2. Beth1 | | #27

            Thanks for the reply. I went ahead and ordered a Dritz form (before I read this post). I talked with the Fabulous Fit salesperson yesterday, who told me I shouldn't try to pad out a dress form more than 4 inches in a given location (ie waist, hips, etc.). Therefore, based on that discussion, I decided that it wasn't making sense for me to get as small of a size as I know I need for my front chest (size 6). It sounds like you must do more padding than 4 inches to take a size 9 up to a 20. I didn't ask about the bust span on a size 8. She told me that filing down the form would apply to the Maxima form, which is the foam one, and not the more expensive forms they sell. I had decided that I was not interested in that form, as it didn't have the foot pedal. Thank you so much for the pictures, they are very helpful. I have really learned a lot about padding from your posts. I am going to pad and cover the Dritz form, and hope for the best!

          3. User avater
            artfulenterprises | | #28

            Hello Beth,Congratulations on adding a dress form to your workroom. I know you will quickly realize you don't know how you lived without it! With all due respect to the Fabulous Fit sales rep, she simply is clueless as to how much padding can be added to a dress form! Good luck with padding out your dress form. I know you will love the results.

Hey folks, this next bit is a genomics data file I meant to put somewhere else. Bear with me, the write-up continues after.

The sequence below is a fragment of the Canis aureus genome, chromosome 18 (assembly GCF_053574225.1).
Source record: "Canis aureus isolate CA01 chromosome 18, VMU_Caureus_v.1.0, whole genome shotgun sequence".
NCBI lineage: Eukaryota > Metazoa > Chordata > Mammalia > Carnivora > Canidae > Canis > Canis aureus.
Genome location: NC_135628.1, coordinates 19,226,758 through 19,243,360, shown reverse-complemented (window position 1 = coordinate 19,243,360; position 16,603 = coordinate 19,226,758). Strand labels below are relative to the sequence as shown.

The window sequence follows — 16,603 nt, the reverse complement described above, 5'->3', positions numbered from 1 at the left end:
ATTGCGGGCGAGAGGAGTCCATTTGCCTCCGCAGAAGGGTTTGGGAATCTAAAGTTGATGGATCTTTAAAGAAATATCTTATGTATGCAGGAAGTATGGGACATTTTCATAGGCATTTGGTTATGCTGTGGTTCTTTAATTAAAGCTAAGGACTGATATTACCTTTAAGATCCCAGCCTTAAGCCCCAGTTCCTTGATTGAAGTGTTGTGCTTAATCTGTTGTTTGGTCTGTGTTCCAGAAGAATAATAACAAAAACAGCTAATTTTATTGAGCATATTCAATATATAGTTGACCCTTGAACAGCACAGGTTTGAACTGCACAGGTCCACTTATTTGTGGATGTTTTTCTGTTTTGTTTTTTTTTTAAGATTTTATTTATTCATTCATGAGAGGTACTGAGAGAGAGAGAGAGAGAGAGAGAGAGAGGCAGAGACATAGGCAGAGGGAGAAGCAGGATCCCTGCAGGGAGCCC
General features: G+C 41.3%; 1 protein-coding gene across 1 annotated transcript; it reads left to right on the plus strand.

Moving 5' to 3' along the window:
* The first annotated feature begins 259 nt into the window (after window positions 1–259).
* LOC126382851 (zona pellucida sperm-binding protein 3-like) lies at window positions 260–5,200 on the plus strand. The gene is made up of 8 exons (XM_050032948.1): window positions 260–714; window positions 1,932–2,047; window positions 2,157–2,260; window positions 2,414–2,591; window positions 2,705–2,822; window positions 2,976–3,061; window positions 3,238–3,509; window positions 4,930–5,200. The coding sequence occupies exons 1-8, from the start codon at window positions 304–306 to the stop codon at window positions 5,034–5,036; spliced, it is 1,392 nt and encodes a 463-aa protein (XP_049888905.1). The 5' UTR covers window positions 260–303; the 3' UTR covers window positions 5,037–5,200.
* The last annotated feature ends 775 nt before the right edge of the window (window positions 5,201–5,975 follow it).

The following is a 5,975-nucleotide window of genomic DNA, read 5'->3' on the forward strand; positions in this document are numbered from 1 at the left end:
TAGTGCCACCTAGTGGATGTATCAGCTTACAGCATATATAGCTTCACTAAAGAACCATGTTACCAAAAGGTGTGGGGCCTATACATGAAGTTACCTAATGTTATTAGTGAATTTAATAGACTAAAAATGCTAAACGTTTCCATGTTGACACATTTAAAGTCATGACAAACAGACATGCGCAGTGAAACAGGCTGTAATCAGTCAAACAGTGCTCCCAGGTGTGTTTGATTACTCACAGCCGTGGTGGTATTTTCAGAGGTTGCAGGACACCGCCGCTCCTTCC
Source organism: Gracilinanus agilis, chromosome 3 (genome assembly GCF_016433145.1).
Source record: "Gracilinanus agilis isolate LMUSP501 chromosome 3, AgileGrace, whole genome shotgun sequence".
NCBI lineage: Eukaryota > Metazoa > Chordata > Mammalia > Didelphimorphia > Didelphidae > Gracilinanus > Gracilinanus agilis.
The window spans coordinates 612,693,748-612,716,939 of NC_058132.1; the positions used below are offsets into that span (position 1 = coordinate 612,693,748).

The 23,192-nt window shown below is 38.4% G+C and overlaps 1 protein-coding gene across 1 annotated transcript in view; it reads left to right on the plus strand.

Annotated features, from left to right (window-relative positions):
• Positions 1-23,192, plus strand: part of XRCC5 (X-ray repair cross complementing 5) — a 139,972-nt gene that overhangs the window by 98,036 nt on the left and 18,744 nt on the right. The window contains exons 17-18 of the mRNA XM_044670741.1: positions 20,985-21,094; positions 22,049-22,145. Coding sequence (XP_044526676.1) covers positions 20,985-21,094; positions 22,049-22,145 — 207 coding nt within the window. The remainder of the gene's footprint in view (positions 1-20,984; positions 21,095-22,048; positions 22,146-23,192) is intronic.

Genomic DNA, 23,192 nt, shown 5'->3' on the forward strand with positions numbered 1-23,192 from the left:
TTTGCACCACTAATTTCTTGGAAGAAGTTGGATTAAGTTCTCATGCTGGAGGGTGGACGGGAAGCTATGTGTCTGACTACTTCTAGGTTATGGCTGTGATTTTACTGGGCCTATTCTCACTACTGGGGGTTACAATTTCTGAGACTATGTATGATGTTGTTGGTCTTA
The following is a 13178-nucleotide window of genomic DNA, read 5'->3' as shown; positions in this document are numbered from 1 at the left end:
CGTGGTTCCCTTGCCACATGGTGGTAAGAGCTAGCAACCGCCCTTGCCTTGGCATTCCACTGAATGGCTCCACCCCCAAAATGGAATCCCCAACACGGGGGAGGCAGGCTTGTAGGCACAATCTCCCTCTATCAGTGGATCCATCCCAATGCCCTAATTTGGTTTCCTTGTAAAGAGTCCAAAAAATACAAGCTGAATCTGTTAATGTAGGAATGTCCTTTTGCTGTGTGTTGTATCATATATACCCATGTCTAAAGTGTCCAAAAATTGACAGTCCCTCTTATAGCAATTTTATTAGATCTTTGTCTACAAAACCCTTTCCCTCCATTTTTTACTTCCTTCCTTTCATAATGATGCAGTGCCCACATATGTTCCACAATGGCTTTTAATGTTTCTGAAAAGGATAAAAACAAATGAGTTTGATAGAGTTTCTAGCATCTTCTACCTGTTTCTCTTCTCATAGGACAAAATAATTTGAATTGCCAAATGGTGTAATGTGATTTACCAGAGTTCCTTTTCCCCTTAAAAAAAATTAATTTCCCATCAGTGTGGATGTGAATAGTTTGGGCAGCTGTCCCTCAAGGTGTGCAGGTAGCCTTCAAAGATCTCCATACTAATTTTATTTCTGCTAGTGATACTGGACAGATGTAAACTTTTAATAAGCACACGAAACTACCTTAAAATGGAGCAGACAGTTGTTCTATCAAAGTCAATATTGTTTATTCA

2. woodruff | | #24

        It sounds to me as though you're a candidate for a custom form. You might want to look at a My Twin, for which you are wrapped in plaster bandages and the resulting form is filled with foam. This can be done entirely by Linda Shoppe at http://www.mytwin.com, or you can get a kit. I have one of these babies, and can tell you that for good or ill, it reproduces every curve! There's a discussion of the DIY process at http://www.patternreview.comOn the cheap, you can have someone make a form by wrapping you in moistened brown paper shipping tape, which becomes hard when it dries. This is a very old custom technique, and is described in an online Threads article with a title something like "Clone Yourself a Fitting Assistant." I have read excellent reviews of the brown paper form, and its only disadvantage is that you cannot stick pins right into it (but you can't do that on your own body, anyhow).Another possibility is the famous Duct-Tape Double (described in the same Threads article). I have read that these sag and distort with time, but haven't actually made one myself.

    3. Bunny01 | | #29